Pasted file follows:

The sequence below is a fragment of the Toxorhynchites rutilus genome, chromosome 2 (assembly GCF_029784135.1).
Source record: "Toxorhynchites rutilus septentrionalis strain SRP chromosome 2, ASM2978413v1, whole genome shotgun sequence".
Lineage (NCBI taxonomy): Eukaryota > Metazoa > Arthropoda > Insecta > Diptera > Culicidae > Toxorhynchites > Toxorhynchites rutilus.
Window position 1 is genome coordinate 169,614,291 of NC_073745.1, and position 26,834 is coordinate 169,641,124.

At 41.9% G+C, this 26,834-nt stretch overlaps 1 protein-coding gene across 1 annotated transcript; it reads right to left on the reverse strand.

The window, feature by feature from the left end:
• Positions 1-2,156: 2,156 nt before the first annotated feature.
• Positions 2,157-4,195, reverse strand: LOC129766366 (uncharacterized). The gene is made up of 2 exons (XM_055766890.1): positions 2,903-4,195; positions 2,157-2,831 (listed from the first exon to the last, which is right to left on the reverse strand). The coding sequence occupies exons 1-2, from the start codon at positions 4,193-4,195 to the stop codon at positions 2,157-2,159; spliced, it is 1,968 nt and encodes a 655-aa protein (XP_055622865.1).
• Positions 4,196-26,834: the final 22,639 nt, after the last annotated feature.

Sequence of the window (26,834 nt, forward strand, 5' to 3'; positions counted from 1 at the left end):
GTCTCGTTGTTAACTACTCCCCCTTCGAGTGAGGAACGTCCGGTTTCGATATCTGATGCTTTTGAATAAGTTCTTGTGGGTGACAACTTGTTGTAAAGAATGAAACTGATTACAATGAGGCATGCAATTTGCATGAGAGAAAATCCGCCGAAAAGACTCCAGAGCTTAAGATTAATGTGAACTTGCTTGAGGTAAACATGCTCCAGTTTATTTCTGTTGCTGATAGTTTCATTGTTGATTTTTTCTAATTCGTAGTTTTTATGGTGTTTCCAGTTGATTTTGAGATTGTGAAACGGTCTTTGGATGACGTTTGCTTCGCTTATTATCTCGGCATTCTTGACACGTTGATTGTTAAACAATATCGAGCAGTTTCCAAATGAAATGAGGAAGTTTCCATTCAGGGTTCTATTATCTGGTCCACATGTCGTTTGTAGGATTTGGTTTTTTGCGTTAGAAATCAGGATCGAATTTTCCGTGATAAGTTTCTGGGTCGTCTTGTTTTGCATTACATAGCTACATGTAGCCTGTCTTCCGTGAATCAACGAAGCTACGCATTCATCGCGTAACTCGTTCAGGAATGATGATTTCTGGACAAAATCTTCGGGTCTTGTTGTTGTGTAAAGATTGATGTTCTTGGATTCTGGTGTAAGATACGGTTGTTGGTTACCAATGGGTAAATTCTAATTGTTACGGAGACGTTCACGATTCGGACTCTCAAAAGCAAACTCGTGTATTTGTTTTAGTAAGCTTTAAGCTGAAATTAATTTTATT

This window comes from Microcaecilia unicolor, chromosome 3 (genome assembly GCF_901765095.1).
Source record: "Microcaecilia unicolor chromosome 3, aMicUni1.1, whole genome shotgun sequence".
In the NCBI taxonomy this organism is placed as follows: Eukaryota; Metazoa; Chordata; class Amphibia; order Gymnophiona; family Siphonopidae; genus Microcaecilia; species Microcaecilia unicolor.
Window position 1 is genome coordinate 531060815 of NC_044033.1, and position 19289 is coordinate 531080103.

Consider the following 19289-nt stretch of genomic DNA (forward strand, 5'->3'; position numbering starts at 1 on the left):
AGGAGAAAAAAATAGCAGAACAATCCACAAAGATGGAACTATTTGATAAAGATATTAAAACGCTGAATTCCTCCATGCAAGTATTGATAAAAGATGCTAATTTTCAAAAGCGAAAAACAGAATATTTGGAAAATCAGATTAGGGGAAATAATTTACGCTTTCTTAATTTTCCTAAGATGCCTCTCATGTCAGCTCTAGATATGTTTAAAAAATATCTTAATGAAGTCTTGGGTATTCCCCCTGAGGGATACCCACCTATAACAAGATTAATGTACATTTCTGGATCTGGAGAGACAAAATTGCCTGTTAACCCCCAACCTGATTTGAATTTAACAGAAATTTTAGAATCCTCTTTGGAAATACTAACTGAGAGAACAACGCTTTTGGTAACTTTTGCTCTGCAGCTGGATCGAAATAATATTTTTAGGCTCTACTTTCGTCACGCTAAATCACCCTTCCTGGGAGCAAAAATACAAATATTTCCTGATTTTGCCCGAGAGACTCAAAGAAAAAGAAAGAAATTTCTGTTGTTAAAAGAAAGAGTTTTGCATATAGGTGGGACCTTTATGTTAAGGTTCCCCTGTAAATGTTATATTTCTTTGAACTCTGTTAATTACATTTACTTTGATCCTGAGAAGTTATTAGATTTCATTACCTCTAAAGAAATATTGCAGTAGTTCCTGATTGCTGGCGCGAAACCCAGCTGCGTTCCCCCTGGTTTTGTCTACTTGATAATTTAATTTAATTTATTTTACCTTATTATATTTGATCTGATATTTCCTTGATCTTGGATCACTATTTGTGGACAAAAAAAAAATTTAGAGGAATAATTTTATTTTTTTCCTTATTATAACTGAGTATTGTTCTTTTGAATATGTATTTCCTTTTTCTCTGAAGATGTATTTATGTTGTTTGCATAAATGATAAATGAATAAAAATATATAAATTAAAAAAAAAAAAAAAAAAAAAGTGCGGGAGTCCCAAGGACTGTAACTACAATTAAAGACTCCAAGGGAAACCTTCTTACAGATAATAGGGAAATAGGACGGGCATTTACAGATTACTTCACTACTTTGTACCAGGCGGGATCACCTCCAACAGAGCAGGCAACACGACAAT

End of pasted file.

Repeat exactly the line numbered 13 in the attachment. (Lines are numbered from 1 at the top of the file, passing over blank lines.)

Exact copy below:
Source record: "Microcaecilia unicolor chromosome 3, aMicUni1.1, whole genome shotgun sequence".